Neither snow nor rain nor heat nor gloom of night stays the coming of autonomous vehicle technology, according to the U.S. Postal Service.
The USPS Wednesday discussed the results of its autonomous mail delivery pilot with NVIDIA DRIVE ecosystem member TuSimple at GTC DC.
The discussion follows the announcement earlier this week that the USPS — the world’s largest delivery service — will use NVIDIA end-to-end AI technology for mail processing.
The intersection of transportation, public policy, and AI was a major focus at this week’s conference, which saw more than 3,500 registered attendees — government officials, technology experts, media and analysts — come together this week in the nation’s capital.
Amid discussions on the integration of AI into industries like healthcare, robotics and education, attendees agreed on one trend: safer, more efficient transportation is well underway.
Brent Raney, director of surface transportation at USPS, said the human-supervised autonomous trucks delivered mail on its Dallas-Phoenix route up to two hours faster than the typical human driver.
Despite rain, construction zones and 40 mph crosswinds, the TuSimple trucks were able to navigate the route and consistently arrive earlier than expected.
And as the trucking industry faces growing driver shortages, self-driving vehicles are arriving just in time.
“For us, the sooner we can get to autonomy, the better,” Raney said.
Delivering Autonomy, Safely
The USPS isn’t the only delivery expert turning to AI-powered solutions. Volvo Group, one of the largest commercial vehicle manufacturers in the world, detailed how it is developing its next generation of autonomous trucks to ensure safer transportation.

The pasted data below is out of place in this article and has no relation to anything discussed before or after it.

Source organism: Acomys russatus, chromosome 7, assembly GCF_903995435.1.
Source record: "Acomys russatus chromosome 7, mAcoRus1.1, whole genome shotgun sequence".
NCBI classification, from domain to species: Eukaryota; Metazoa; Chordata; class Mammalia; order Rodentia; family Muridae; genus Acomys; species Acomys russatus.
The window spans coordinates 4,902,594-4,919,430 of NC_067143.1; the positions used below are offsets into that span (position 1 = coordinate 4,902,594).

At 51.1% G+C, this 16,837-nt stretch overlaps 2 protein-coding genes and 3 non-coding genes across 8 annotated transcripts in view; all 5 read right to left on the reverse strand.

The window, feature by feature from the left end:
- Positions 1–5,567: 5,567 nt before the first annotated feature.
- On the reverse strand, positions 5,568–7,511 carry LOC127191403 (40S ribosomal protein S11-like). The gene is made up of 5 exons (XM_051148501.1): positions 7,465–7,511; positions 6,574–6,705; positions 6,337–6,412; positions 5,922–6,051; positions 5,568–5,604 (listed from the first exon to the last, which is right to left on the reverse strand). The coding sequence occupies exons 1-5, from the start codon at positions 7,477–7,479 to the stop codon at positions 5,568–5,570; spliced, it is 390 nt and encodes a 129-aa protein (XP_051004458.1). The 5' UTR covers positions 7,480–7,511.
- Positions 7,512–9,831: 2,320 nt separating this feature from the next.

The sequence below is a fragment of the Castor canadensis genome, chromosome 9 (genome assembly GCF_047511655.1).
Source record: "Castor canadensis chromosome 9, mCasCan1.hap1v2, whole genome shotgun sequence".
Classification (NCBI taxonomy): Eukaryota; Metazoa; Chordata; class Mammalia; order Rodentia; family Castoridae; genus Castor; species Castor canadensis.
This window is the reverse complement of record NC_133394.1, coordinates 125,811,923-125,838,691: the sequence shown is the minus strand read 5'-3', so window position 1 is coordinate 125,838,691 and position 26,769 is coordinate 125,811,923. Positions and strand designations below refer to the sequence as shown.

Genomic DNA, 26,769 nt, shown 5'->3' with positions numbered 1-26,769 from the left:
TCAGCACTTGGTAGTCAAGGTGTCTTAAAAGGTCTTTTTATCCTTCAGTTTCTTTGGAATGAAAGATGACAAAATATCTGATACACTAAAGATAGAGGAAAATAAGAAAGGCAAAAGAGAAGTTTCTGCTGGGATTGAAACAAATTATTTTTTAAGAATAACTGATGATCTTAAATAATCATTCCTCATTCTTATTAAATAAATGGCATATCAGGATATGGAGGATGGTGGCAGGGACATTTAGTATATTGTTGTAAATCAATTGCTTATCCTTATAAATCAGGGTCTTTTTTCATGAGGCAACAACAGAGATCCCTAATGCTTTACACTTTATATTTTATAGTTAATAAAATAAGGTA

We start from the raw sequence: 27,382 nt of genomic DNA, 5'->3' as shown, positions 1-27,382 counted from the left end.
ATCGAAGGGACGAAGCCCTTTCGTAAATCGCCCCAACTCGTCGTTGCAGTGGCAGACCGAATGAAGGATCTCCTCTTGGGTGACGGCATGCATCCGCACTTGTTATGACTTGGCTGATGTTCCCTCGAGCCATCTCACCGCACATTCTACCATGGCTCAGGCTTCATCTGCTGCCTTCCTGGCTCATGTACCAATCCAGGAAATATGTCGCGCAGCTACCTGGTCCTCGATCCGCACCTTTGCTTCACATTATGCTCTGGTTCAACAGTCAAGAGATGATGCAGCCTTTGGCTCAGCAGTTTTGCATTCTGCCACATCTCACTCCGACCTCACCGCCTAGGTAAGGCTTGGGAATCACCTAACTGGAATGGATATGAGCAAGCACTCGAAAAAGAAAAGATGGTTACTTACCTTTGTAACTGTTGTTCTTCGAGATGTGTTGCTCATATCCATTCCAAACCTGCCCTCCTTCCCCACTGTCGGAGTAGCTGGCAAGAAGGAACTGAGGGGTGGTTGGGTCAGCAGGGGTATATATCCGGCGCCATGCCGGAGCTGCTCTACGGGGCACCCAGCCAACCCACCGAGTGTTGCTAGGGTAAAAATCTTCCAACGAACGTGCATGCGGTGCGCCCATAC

In June, the manufacturer announced that it’s using the NVIDIA DRIVE autonomous driving platform to train, test and deploy self-driving AI vehicles, targeting public transport, freight transport, refuse and recycling collection, construction, mining, forestry and more.
As part of this collaboration, Julia Ng, senior computer vision engineer at NVIDIA, spoke at GTC DC on how we’re prioritizing safety — which includes measures such as the Safety Force Field driving policy and the integration of diversity and redundancy at every level of the autonomous driving system.
Dawn Fenton, director of sustainability and public affairs at Volvo Group, joined Ng on stage and said the NVIDIA approach aligns with the manufacturer’s long-time legacy of safety in transportation.
“For this technology to be successful, we must be able to prove it’s safe,” Fenton said, adding that consumer education is a crucial step toward public road deployment.
Virtual Tools for Real-World Results
Other speakers shifted the conversation from the open road to virtual highways.
While public road drives are a key component of testing and validating autonomous vehicle technology, experts agreed that simulation is necessary to achieve the scale and variability needed to ensure safe operation.
NVIDIA DRIVE Constellation is a cloud-based solution that enables millions of miles to be driven in virtual environments across a broad range of scenarios — from routine driving to rare or even dangerous situations — with greater efficiency, cost-effectiveness and safety than what is possible in the real world.
Stefan Merkl, mobility manager at safety agency TÜV SÜD America, said platforms like DRIVE Constellation are critical to determining the capabilities of autonomous driving systems.
“For functional safety, we need simulation,” Merkl said. “It allows us to achieve the scale and randomization needed for comprehensive validation.”
With the progress achieved thus far, and the vision and tools available for future development, this year’s GTC DC proved that coming autonomous transportation is truly a capital idea.
And there will be even more to explore next year. GTC Silicon Valley will host four days of broad-ranging autonomous vehicle discussions this March. Register here.
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